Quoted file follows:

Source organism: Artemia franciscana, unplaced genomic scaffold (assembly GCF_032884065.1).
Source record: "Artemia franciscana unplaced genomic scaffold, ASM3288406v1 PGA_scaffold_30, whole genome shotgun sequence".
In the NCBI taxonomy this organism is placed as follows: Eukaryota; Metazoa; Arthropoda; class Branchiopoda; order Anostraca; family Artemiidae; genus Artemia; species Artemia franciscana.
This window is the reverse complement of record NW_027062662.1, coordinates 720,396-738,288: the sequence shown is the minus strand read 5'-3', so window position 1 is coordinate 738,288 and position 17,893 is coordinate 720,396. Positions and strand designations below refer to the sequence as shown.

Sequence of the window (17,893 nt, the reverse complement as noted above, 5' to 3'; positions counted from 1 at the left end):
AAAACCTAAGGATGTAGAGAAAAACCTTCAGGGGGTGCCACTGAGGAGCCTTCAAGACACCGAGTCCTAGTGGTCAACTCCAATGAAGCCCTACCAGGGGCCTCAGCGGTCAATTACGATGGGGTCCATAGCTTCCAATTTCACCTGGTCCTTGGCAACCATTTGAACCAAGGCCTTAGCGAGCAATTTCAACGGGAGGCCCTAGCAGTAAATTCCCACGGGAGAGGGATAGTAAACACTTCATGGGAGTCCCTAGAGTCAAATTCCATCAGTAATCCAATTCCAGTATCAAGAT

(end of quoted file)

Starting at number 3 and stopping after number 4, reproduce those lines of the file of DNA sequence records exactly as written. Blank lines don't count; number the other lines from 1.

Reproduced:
In the NCBI taxonomy this organism is placed as follows: Eukaryota; Metazoa; Arthropoda; class Branchiopoda; order Anostraca; family Artemiidae; genus Artemia; species Artemia franciscana.
This window is the reverse complement of record NW_027062662.1, coordinates 720,396-738,288: the sequence shown is the minus strand read 5'-3', so window position 1 is coordinate 738,288 and position 17,893 is coordinate 720,396. Positions and strand designations below refer to the sequence as shown.